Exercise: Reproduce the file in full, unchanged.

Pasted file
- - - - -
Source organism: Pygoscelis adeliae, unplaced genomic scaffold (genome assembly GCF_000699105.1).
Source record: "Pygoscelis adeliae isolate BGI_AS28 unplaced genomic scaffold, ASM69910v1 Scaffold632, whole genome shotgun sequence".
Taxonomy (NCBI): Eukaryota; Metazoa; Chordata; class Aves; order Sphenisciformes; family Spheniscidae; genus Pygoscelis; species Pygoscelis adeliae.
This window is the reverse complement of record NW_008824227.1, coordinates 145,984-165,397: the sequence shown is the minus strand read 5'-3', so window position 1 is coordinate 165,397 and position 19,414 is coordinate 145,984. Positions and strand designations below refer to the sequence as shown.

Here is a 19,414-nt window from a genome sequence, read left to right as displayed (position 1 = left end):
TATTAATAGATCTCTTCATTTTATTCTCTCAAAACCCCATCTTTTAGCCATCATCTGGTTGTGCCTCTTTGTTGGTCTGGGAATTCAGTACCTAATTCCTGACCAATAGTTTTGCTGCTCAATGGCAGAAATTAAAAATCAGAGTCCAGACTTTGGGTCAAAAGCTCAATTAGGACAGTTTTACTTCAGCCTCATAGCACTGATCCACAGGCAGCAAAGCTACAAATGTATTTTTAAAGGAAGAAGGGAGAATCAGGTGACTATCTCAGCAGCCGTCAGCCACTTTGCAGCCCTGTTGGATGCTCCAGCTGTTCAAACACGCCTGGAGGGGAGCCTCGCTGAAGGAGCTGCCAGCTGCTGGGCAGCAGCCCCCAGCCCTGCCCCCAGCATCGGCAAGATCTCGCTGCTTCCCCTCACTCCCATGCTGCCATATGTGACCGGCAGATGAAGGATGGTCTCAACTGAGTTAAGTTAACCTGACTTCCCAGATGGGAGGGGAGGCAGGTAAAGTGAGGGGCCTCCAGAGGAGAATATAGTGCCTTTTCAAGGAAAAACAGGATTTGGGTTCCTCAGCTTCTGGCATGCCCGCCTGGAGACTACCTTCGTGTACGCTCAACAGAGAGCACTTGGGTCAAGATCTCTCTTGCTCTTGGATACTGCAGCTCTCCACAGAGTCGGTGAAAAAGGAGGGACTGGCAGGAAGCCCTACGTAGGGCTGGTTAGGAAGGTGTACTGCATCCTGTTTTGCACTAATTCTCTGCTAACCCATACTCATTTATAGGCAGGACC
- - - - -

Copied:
Source organism: Pygoscelis adeliae, unplaced genomic scaffold (genome assembly GCF_000699105.1).
Source record: "Pygoscelis adeliae isolate BGI_AS28 unplaced genomic scaffold, ASM69910v1 Scaffold632, whole genome shotgun sequence".
Taxonomy (NCBI): Eukaryota; Metazoa; Chordata; class Aves; order Sphenisciformes; family Spheniscidae; genus Pygoscelis; species Pygoscelis adeliae.
This window is the reverse complement of record NW_008824227.1, coordinates 145,984-165,397: the sequence shown is the minus strand read 5'-3', so window position 1 is coordinate 165,397 and position 19,414 is coordinate 145,984. Positions and strand designations below refer to the sequence as shown.

Here is a 19,414-nt window from a genome sequence, read left to right as displayed (position 1 = left end):
TATTAATAGATCTCTTCATTTTATTCTCTCAAAACCCCATCTTTTAGCCATCATCTGGTTGTGCCTCTTTGTTGGTCTGGGAATTCAGTACCTAATTCCTGACCAATAGTTTTGCTGCTCAATGGCAGAAATTAAAAATCAGAGTCCAGACTTTGGGTCAAAAGCTCAATTAGGACAGTTTTACTTCAGCCTCATAGCACTGATCCACAGGCAGCAAAGCTACAAATGTATTTTTAAAGGAAGAAGGGAGAATCAGGTGACTATCTCAGCAGCCGTCAGCCACTTTGCAGCCCTGTTGGATGCTCCAGCTGTTCAAACACGCCTGGAGGGGAGCCTCGCTGAAGGAGCTGCCAGCTGCTGGGCAGCAGCCCCCAGCCCTGCCCCCAGCATCGGCAAGATCTCGCTGCTTCCCCTCACTCCCATGCTGCCATATGTGACCGGCAGATGAAGGATGGTCTCAACTGAGTTAAGTTAACCTGACTTCCCAGATGGGAGGGGAGGCAGGTAAAGTGAGGGGCCTCCAGAGGAGAATATAGTGCCTTTTCAAGGAAAAACAGGATTTGGGTTCCTCAGCTTCTGGCATGCCCGCCTGGAGACTACCTTCGTGTACGCTCAACAGAGAGCACTTGGGTCAAGATCTCTCTTGCTCTTGGATACTGCAGCTCTCCACAGAGTCGGTGAAAAAGGAGGGACTGGCAGGAAGCCCTACGTAGGGCTGGTTAGGAAGGTGTACTGCATCCTGTTTTGCACTAATTCTCTGCTAACCCATACTCATTTATAGGCAGGACC